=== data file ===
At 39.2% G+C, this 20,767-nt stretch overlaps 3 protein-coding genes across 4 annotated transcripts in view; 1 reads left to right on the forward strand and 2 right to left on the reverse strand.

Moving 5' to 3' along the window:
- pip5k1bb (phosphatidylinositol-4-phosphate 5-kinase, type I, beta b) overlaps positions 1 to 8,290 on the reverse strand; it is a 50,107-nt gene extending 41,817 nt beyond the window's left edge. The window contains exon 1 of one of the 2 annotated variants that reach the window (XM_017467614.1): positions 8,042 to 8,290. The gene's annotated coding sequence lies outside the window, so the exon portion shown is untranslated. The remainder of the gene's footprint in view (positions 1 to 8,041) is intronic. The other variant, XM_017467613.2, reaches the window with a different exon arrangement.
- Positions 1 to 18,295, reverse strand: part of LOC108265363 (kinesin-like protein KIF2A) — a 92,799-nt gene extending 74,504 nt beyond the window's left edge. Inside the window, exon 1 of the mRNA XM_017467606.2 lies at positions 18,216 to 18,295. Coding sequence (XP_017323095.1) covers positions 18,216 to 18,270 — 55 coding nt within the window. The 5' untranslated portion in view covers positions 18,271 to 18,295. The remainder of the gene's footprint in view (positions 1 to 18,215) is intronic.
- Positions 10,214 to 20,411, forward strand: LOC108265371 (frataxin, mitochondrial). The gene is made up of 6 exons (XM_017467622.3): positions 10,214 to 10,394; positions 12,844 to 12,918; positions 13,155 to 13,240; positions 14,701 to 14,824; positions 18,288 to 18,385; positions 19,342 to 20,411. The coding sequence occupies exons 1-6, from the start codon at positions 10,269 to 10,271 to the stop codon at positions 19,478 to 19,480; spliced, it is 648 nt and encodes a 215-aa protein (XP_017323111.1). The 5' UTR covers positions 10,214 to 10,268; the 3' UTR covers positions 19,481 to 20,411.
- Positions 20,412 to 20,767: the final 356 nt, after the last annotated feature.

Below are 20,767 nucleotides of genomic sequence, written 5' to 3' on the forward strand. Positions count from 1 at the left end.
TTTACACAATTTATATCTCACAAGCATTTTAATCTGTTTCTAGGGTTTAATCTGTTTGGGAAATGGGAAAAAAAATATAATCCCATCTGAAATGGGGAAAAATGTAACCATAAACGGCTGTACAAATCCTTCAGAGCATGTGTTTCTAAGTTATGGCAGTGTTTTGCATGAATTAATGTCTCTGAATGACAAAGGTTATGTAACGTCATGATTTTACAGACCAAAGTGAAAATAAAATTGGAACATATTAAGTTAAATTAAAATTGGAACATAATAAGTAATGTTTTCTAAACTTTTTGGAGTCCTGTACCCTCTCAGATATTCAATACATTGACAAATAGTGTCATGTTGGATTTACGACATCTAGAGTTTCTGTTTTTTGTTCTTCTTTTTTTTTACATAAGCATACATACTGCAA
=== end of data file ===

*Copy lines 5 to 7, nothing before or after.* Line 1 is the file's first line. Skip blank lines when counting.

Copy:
- Positions 10,214 to 20,411, forward strand: LOC108265371 (frataxin, mitochondrial). The gene is made up of 6 exons (XM_017467622.3): positions 10,214 to 10,394; positions 12,844 to 12,918; positions 13,155 to 13,240; positions 14,701 to 14,824; positions 18,288 to 18,385; positions 19,342 to 20,411. The coding sequence occupies exons 1-6, from the start codon at positions 10,269 to 10,271 to the stop codon at positions 19,478 to 19,480; spliced, it is 648 nt and encodes a 215-aa protein (XP_017323111.1). The 5' UTR covers positions 10,214 to 10,268; the 3' UTR covers positions 19,481 to 20,411.
- Positions 20,412 to 20,767: the final 356 nt, after the last annotated feature.

Below are 20,767 nucleotides of genomic sequence, written 5' to 3' on the forward strand. Positions count from 1 at the left end.